|Saturday, 20 March 2004|
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Relieving sports of politics
At a time when the blighting impact of politics is felt almost everywhere, President Kumaratunga's recent words that politics will be kept out of sports, are most refreshing and reassuring.
Indeed, our political leaders are duty-bound to ensure the depoliticization of society to the extent possible and we are glad that the President has perceived the need to forge ahead with this undertaking under a future administration headed by her.
However, pervasive though politics may be, we cannot understand why fields such as sports and the Arts, which, under normal circumstances, have absolutely nothing to do with the blood and thunder of politics, have been rendered vulnerable to its withering spell. This process has advanced to its chilling apogee now, with some reputed sports bodies being administered by persons of questionable integrity.
Something that the public would find equally unpalatable is the appointment of sportsmen with compromised integrities and personal records, to captain some national sports teams. Such indiscreet decisions make a travesty of sports. One could only predict a bleak future for our sports, if these spreading blights are not arrested.
It is for these reasons that we welcome the President's pronouncements on depoliticizing sports. Sports bodies have become dens of corruption with politicians at the helm actively supporting these power hungry, money grabbing parasites.
The reign of the Minister of Sports has been inept and incompetent, an absolute disgrace.
Sports has hit a new low. Mutual back scratching, foreign trips for lackeys with rampant favouritism in selections being the order of the day.
A special committee a couple of years ago headed by the Chairman of the Sports Council Sidat Sri Nandalochana made highly commendable and very practical recommendations to clean up the Augean stables and ensure honesty, accountability in sport.
The Nandalochana committee laid down the mechanism to eliminate corruption and favouritism to ensure that sports was freed from the ugly tentacles of corrupt politicians and their ilk.
But like all good things the report of the Nandalochana Committee is in the limbo of forgotten things, gathering dust in the Ministry of Sports.
We need to say good bye to those days when goon squads and money bags played major roles in these decisions. Never again should naked coercion be brought to bear in the election of sports personnel. Let the glory days of sports be here again.
Winning the voters
This is Asia's elections year. With so many candidates in the fray, the main worry is getting the message across to voters. Candidates are striving to find the best way to say 'vote for me' in a competitive electoral race. They are increasingly turning to new technology to woo voters, though traditional methods have not been abandoned.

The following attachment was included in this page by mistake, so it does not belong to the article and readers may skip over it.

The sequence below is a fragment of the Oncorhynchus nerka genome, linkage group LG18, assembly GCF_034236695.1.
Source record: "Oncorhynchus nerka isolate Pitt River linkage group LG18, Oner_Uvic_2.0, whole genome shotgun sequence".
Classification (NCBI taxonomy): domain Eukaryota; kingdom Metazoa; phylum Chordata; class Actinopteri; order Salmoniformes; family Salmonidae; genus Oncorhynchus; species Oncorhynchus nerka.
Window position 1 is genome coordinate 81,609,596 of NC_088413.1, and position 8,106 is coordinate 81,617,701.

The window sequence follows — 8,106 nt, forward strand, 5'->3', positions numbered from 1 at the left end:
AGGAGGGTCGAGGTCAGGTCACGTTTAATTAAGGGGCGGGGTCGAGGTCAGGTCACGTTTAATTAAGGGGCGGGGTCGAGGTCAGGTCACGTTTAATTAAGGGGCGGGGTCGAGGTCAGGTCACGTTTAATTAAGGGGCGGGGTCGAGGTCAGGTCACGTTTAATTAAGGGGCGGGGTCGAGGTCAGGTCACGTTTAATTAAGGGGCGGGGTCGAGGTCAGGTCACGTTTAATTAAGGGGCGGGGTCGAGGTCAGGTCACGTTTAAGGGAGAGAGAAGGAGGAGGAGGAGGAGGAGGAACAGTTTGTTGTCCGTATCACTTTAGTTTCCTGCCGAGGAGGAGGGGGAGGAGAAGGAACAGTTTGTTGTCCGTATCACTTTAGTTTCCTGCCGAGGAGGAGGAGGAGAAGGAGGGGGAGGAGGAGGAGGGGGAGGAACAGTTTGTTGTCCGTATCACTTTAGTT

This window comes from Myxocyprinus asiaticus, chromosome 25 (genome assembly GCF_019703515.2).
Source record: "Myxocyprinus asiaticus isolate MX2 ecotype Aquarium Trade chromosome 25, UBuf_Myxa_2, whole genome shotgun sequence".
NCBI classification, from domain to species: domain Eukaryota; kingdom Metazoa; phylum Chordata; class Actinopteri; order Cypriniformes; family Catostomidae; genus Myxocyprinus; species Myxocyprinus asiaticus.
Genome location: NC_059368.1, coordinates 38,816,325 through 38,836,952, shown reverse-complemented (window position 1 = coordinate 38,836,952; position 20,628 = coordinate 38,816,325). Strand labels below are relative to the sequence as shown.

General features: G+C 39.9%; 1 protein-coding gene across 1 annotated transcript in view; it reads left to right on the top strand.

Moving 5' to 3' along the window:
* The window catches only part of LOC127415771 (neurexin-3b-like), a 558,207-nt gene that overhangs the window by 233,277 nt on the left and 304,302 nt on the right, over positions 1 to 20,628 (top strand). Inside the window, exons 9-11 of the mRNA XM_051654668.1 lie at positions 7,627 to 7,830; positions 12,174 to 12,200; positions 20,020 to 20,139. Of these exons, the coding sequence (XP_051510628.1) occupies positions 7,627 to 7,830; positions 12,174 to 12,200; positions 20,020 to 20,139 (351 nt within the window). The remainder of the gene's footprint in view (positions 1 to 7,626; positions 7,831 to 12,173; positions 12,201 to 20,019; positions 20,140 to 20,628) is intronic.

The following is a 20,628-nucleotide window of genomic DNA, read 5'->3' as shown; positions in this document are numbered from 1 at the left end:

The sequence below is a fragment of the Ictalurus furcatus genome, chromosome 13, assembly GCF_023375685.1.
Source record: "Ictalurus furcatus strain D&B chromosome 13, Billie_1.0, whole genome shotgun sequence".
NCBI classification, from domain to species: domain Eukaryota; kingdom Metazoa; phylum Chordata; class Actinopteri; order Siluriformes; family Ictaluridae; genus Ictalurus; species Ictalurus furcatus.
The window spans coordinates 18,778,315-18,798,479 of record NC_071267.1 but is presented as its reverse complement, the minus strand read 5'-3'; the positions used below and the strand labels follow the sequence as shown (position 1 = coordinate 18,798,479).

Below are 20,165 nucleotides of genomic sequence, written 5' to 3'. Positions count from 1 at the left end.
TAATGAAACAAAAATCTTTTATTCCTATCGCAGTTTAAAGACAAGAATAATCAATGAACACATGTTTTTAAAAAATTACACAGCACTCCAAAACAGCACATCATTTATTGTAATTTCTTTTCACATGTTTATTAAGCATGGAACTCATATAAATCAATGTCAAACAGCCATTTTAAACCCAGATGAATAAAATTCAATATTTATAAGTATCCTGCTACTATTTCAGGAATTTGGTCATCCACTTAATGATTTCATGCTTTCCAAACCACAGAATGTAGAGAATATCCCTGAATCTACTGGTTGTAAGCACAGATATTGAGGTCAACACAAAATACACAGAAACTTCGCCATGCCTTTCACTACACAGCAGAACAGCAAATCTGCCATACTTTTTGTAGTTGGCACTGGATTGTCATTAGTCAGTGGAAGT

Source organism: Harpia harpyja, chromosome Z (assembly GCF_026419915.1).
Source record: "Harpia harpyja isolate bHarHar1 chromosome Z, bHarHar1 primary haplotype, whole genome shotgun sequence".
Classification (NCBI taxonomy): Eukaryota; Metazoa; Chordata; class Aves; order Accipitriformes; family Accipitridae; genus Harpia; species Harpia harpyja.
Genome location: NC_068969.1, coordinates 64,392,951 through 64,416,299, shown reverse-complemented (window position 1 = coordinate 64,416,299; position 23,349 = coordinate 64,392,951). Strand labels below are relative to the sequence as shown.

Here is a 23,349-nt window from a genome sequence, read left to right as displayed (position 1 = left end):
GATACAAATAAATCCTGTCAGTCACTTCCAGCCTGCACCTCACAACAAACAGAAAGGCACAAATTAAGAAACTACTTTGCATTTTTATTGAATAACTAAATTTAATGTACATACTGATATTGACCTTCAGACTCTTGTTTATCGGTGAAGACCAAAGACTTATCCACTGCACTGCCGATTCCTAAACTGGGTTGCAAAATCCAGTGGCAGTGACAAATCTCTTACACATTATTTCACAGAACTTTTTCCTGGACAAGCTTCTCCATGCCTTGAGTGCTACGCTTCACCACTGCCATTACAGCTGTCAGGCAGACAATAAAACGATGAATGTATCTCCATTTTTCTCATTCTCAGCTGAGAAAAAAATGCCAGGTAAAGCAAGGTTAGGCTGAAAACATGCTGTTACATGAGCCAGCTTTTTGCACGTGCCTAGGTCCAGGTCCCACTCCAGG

According to news agency reports, the latest propaganda tool is the mobile phone. Candidates are reported to be inundating millions of mobile-phone wielding young voters with SMS messages that extol their virtues.
Some leaders and candidates are sending recorded voice messages to telephones, explaining why voters should opt for them. A voice message recorded by Indian Prime Minister Atal Behari Vajpayee has been sent to nearly 46 million landline telephones.
The Internet has also become a new propaganda outlet for candidates. Several candidates contesting Sri Lanka's election on April 2 inaugurated websites recently.
Despite the rise of new technology, television and radio remain powerful media for political advertising. Local TV and radio stations are cashing in on candidates' desire to get the maximum possible number of preference votes. Television and radio do ensure a captive audience for the politicians, unlike print media.
Newspaper advertising is becoming popular among politicians. The 2004 election campaign has however seen a decrease in the 'other' print medium - the poster. A crackdown has largely kept smiling politicians off our walls, but one can hardly deny the effectiveness of a good poster. We cannot avoid seeing them and even briefing memorising the candidate's name.
But nothing compares to propaganda rallies and house-to-house campaigning. Rallies enable voters to see their prospective representatives in the flesh and hear their views. They might even mingle with the crowd and hold a baby for the cameras. The door-to-door campaign is perhaps the only occasion that politicians literally come to your doorstep. After the election, it is usually the other way around.
And to cap it all, politicians are turning to headgear to flash their numbers. Reports say there is a surge in demand for caps with party symbols ahead of the April 2 polls.
In the end, winning the voter's heart is no easy task. The latest technology and marketing savvy will be useless if politicians cannot feel the pulse of the people. That is an art they have to master on their own.
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